Cintra-Zachry, the joint construction venture that won a $7 billion contract to start work on the controversial Trans Texas Corridor project, has written a letter to the Federal Highway Administration expressing interest in a $320 million low-interest loan.
Critics say Cintra-Zachry won the contract in part because it said it would not use public dollars, but the governor’s office and the consortium say the deal didn't prohibit using federal money. Only state money was mentioned.
Kathy Walt, spokeswoman for the governor, says the inquiry involves a loan, not a grant.
But some state leaders remain skeptical.
Mike Sizemore, press secretary for Senator Ken Armbrister, says the deal was touted as using private funds. He says this is the first he's heard of them essentially seeking tax money for the project.
The Texas Department of Transportation signed a contract in April with the Cintra-Zachry consortium for planning of the controversial project, which is the most ambitious highway construction project since the Eisenhower administration launched the effort to build an interstate highway system.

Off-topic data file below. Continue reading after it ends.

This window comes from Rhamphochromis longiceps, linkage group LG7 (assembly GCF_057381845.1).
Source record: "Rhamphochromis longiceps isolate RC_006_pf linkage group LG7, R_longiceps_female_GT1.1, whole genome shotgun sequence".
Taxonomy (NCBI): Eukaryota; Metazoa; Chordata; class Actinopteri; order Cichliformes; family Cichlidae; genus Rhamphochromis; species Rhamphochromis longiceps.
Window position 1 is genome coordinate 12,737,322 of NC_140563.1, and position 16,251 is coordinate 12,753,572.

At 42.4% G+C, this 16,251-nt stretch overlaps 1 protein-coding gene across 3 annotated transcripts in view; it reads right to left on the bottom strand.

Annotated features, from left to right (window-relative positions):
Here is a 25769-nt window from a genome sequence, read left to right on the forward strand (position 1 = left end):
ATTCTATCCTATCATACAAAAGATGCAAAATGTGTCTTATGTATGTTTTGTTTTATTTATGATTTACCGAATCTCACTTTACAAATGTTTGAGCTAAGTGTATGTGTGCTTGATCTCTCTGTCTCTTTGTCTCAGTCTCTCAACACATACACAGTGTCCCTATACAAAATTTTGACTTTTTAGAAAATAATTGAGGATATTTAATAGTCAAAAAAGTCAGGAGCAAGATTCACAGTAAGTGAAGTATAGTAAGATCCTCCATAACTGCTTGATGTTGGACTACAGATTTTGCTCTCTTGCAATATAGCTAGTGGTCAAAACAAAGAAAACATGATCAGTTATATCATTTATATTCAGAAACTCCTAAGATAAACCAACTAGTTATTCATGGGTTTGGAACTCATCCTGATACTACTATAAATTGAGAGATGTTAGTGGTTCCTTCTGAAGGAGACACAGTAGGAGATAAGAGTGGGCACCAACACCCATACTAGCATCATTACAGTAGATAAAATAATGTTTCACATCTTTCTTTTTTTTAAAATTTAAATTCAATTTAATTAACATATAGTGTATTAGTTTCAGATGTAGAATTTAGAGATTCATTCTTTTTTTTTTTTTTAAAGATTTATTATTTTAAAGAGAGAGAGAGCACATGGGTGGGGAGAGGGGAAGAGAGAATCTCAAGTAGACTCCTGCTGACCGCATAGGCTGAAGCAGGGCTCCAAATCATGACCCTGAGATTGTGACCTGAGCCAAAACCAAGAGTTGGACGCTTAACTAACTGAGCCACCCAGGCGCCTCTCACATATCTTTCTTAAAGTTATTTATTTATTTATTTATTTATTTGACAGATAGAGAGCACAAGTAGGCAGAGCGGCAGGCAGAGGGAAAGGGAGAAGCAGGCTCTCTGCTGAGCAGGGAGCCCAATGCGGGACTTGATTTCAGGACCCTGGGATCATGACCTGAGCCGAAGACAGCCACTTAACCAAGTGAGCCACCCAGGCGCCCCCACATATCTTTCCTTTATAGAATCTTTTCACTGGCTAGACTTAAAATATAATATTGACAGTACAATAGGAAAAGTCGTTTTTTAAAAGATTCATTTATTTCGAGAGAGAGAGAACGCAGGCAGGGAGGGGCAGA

The $184 billion plan calls for a 4,000-mile network of transportation corridors that would crisscross the state with separate highway lanes for passenger vehicles and trucks, passenger rail, freight rain, commuter rail and dedicated utility zones.
Designers envision a corridor with six separate passenger vehicle lanes and four commercial truck lanes; two high speed passenger rail lines, two freight rain lines and two commuter rail lines and a utility zone that will accommodate water, electric, natural gas, petroleum, fiber optic and telecommunications lines.
Under the agreement, Cintra-Zachry will begin work on a master development plan for the first segment of the corridor, which will parallel Interstate 35 from San Antonio to Oklahoma.
The plan will take 12 to 15 months to complete, Perry’s office said.
Cintra, which is an international engineering and construction firm, and the San Antonio-based Zachry Construction Corporation, have agreed to provide $7.2 billion for construction of the first six segments of the project, Perry’s office said.
According to published reports, Cintra will spend $6 billion to build a four-lane toll road on the corridor and will pay the state $1.2 billion in return for the exclusive rights to operate the toll road for 50 years.
Cintra would also operate businesses along the route.
Officials in Interstate 35 corridor cities such as Waco and Dallas are concerned about the commercial impact of the project.
McLennan County Commissioners approved a resolution in February opposing the corridor.
The Waco-based Texas Farm Bureau also opposes the project because of concerns about the loss of farm and ranchland and the impact of the construction on the tax base of Texas counties and communities.